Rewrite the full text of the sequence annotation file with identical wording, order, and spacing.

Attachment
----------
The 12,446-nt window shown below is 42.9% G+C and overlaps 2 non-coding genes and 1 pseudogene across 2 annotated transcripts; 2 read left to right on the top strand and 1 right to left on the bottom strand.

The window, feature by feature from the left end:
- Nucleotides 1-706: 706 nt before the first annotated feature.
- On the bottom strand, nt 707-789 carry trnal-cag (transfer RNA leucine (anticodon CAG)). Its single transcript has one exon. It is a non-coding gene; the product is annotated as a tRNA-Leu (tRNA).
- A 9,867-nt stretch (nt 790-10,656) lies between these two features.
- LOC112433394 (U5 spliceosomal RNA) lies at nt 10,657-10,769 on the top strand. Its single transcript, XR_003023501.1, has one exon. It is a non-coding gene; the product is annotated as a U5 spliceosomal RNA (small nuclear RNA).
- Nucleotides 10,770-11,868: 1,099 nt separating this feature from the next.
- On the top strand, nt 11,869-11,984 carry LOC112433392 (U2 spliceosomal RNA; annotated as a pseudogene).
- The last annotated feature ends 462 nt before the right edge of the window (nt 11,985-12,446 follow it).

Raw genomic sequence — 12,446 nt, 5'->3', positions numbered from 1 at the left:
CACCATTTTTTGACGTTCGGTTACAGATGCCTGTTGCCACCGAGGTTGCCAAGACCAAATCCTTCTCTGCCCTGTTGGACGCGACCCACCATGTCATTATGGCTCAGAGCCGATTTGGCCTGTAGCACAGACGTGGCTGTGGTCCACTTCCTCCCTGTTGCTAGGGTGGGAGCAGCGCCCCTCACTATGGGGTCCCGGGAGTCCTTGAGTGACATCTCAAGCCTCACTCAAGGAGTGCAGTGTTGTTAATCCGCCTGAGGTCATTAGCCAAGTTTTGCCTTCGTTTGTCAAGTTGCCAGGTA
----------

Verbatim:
The 12,446-nt window shown below is 42.9% G+C and overlaps 2 non-coding genes and 1 pseudogene across 2 annotated transcripts; 2 read left to right on the top strand and 1 right to left on the bottom strand.

The window, feature by feature from the left end:
- Nucleotides 1-706: 706 nt before the first annotated feature.
- On the bottom strand, nt 707-789 carry trnal-cag (transfer RNA leucine (anticodon CAG)). Its single transcript has one exon. It is a non-coding gene; the product is annotated as a tRNA-Leu (tRNA).
- A 9,867-nt stretch (nt 790-10,656) lies between these two features.
- LOC112433394 (U5 spliceosomal RNA) lies at nt 10,657-10,769 on the top strand. Its single transcript, XR_003023501.1, has one exon. It is a non-coding gene; the product is annotated as a U5 spliceosomal RNA (small nuclear RNA).
- Nucleotides 10,770-11,868: 1,099 nt separating this feature from the next.
- On the top strand, nt 11,869-11,984 carry LOC112433392 (U2 spliceosomal RNA; annotated as a pseudogene).
- The last annotated feature ends 462 nt before the right edge of the window (nt 11,985-12,446 follow it).

Raw genomic sequence — 12,446 nt, 5'->3', positions numbered from 1 at the left:
CACCATTTTTTGACGTTCGGTTACAGATGCCTGTTGCCACCGAGGTTGCCAAGACCAAATCCTTCTCTGCCCTGTTGGACGCGACCCACCATGTCATTATGGCTCAGAGCCGATTTGGCCTGTAGCACAGACGTGGCTGTGGTCCACTTCCTCCCTGTTGCTAGGGTGGGAGCAGCGCCCCTCACTATGGGGTCCCGGGAGTCCTTGAGTGACATCTCAAGCCTCACTCAAGGAGTGCAGTGTTGTTAATCCGCCTGAGGTCATTAGCCAAGTTTTGCCTTCGTTTGTCAAGTTGCCAGGTA